- Astronomical length/distance
A parsec is also equivalent to approximately 3.26 light years (the journey distance if you travelled at the speed of light for three years and three months).
Astronomers used trigonometry to calculate the distance to stars long before the term parsec was coined, but the new unit made it easier to conceptualise unfathomable distances.
A parsec is the distance from the sun to an astronomical object which has a parallax angle of one arcsecond (1/3600 of a degree). The parallax angle is found by measuring the parallax motion (or apparent movement of a star relative to stable, more distant stars) when the star is observed from opposite sides of the Sun (an interval of six months on Earth). The parallax angle is obtained by halving the angular difference in measurements.
Once the parallax angle is established you can calculate the distance to a star using trigonometry, because we know Earth’s distance from the Sun. The distance from the Sun of a body with a parallax angle of 1 arcsecond was thus defined as a unit and, thanks to Turner, named the parsec.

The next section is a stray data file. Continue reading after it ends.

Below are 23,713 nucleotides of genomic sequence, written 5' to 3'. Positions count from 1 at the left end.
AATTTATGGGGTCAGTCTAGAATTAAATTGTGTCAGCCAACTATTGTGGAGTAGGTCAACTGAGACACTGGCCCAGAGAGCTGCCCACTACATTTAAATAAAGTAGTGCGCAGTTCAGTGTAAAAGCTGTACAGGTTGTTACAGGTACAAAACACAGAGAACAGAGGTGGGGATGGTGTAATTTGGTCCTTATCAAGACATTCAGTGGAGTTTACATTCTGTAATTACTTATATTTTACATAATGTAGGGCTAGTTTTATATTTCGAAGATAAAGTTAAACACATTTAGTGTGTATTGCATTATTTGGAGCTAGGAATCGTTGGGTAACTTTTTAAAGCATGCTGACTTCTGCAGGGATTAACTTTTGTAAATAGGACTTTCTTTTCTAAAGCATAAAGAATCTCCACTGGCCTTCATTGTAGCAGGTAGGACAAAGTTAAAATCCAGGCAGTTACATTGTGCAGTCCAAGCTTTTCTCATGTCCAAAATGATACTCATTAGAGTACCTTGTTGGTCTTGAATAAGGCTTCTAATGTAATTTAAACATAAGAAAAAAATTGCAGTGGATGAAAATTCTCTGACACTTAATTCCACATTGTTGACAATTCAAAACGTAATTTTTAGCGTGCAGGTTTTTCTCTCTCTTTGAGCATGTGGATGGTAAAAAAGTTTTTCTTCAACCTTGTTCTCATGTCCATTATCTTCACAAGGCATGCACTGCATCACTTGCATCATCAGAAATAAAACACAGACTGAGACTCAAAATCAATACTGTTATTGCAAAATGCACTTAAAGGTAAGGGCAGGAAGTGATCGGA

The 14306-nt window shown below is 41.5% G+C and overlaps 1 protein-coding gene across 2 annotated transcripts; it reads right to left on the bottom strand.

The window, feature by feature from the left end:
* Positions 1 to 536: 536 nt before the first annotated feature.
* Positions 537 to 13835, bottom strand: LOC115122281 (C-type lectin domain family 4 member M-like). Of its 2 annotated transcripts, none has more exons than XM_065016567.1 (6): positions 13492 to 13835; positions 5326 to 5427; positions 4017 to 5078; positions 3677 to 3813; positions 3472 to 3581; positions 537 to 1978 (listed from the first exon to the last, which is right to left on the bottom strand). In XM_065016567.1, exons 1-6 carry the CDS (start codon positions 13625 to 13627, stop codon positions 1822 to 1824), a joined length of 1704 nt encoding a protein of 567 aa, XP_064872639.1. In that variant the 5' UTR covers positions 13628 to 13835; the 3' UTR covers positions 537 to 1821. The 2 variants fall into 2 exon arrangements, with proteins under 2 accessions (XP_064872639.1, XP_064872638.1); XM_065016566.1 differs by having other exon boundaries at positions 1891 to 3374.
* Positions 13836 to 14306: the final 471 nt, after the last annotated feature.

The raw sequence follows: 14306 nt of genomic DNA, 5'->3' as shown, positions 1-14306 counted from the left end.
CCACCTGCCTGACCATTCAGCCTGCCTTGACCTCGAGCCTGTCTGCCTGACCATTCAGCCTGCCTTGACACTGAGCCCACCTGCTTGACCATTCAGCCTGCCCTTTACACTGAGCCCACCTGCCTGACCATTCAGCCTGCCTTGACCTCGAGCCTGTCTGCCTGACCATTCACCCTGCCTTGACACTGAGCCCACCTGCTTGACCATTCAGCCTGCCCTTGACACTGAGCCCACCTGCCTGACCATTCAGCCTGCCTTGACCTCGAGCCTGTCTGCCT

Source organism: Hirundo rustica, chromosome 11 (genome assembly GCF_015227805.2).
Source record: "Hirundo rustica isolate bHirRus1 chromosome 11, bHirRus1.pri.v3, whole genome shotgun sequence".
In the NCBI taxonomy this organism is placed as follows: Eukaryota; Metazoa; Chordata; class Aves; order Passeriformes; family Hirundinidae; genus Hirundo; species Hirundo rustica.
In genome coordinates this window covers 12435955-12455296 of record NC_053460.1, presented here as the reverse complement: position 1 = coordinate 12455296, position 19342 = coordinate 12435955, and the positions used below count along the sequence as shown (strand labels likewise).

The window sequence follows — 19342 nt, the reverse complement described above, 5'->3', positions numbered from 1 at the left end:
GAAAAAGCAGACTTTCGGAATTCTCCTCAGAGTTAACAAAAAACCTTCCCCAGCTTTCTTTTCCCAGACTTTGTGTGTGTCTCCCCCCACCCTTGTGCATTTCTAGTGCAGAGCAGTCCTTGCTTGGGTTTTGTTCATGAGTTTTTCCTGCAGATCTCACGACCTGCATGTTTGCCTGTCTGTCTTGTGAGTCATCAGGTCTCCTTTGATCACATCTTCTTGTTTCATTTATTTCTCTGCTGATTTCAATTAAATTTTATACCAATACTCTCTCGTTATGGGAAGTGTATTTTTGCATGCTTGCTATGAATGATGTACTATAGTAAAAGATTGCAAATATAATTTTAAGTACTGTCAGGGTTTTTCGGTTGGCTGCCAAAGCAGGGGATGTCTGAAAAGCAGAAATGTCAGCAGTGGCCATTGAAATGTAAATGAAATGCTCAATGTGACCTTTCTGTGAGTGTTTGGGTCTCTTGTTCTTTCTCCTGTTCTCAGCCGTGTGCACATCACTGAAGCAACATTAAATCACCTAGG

With the parsec defined, deriving and describing huge distances became easy, since a distance i
The term parsec was coined by British astronomer Herbert Hall Turner in 1913. A unit of distance useful in astronomy had been defined but was without a name, and the Astronomer Royal appealed for suggestions. Turner’s was accepted – parsec being derived from the definition of the unit as the distance from the sun to an astronomical object which has a parallax angle of one arcsecond.
- Proxima Centauri – the nearest star to the Earth other than the Sun, is 1.29 parsecs away.
- The centre of the Milky Way is over 8kpc from the earth.
Astronomy – despite the enormous distance it describes, the parsec is a relatively small unit in astronomical terms. The megaparsec (Mpc) is commonly used to describe distances of one million parsecs.
- kiloparsec (kpc) – 1,000 pc
- megaparsec (Mpc) – 1,000,000 pc
- gigaparsec (Gpc) – 1,000,000,000 pc